The New York Times book review of Notes on a Foreign Country: An American Abroad in a Post-American World by Suzy Hansen.
When I was 12 years old, living in Cairo, my parents enrolled me in the American school. Most of the Americans there appeared oddly stifled, determined to remain, if not physically then sentimentally, back in the United States. It seemed particularly inconvenient that they had ended up in an Arab country. The school’s architecture and grounds did all they could to remedy this. Even the urinals and hand dryers had been shipped from America. It was as though they believed, as Suzy Hansen observes in her remarkably revealing book, “Notes on a Foreign Country: An American Abroad in a Post-American World,” that “as you went east, life degraded into the past.”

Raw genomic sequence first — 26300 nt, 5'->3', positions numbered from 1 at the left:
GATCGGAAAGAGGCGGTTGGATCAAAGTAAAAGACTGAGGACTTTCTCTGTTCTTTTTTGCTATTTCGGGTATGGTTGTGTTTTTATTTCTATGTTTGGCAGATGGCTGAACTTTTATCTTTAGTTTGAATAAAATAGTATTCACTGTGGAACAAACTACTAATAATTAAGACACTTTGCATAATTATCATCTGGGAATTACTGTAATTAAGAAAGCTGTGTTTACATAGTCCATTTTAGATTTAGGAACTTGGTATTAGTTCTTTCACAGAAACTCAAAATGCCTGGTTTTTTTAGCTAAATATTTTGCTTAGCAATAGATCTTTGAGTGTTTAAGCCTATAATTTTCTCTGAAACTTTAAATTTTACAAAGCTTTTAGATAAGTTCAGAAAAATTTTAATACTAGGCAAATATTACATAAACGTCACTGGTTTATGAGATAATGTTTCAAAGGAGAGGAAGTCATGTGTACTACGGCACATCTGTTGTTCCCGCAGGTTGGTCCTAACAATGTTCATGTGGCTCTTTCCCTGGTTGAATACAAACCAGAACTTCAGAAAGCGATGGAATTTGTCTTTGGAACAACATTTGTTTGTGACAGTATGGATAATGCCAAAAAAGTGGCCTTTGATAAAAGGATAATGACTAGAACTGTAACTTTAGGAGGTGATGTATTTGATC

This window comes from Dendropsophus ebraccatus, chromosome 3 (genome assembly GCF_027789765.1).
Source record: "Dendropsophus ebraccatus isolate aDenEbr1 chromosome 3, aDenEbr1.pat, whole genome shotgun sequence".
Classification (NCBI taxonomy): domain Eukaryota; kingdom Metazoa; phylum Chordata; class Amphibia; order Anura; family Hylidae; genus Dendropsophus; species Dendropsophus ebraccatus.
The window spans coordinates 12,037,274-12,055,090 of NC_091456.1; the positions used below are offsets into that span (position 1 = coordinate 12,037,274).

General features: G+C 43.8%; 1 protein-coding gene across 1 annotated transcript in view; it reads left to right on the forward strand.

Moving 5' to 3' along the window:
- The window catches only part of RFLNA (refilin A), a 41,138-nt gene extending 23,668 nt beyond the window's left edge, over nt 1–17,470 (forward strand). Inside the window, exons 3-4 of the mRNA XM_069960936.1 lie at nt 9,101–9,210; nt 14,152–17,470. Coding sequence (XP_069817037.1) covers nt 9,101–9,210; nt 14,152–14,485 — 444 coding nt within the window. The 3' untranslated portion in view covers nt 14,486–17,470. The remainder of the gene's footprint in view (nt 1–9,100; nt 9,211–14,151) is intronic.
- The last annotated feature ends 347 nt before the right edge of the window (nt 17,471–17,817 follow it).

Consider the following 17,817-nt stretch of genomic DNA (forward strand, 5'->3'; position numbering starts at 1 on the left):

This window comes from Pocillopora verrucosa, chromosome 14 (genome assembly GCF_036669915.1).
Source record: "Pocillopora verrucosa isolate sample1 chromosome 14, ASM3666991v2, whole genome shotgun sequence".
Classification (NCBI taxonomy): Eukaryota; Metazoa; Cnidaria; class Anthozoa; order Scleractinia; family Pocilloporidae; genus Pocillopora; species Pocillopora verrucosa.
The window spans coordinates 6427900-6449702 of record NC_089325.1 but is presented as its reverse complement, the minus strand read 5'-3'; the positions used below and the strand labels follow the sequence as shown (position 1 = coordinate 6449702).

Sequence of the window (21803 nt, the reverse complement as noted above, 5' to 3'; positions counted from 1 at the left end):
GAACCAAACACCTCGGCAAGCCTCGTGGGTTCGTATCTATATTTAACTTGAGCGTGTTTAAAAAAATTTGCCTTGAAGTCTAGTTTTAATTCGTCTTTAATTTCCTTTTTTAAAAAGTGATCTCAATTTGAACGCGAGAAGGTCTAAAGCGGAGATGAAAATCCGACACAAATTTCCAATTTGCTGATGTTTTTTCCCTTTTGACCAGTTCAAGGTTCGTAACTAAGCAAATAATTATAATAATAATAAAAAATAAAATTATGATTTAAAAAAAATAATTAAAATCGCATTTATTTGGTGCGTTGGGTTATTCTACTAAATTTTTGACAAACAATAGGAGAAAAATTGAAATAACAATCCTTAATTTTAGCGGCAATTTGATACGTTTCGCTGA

This was in the early 1980s, before the two gulf wars and the “war on terror,” and yet even back then I wondered whether to be an American in the world was to be limited by a sort of imaginative obstacle. This is what concerns Hansen. According to her, the situation has gotten worse. “We cannot,” she writes, “go abroad as Americans in the 21st century and not realize that the main thi.ng that has been terrorizing us … is our own ignorance — our blindness and subsequent discovery of all the people on whom the empire-that-was-not-an-empire had been constructed without our attention or concern.” Read more.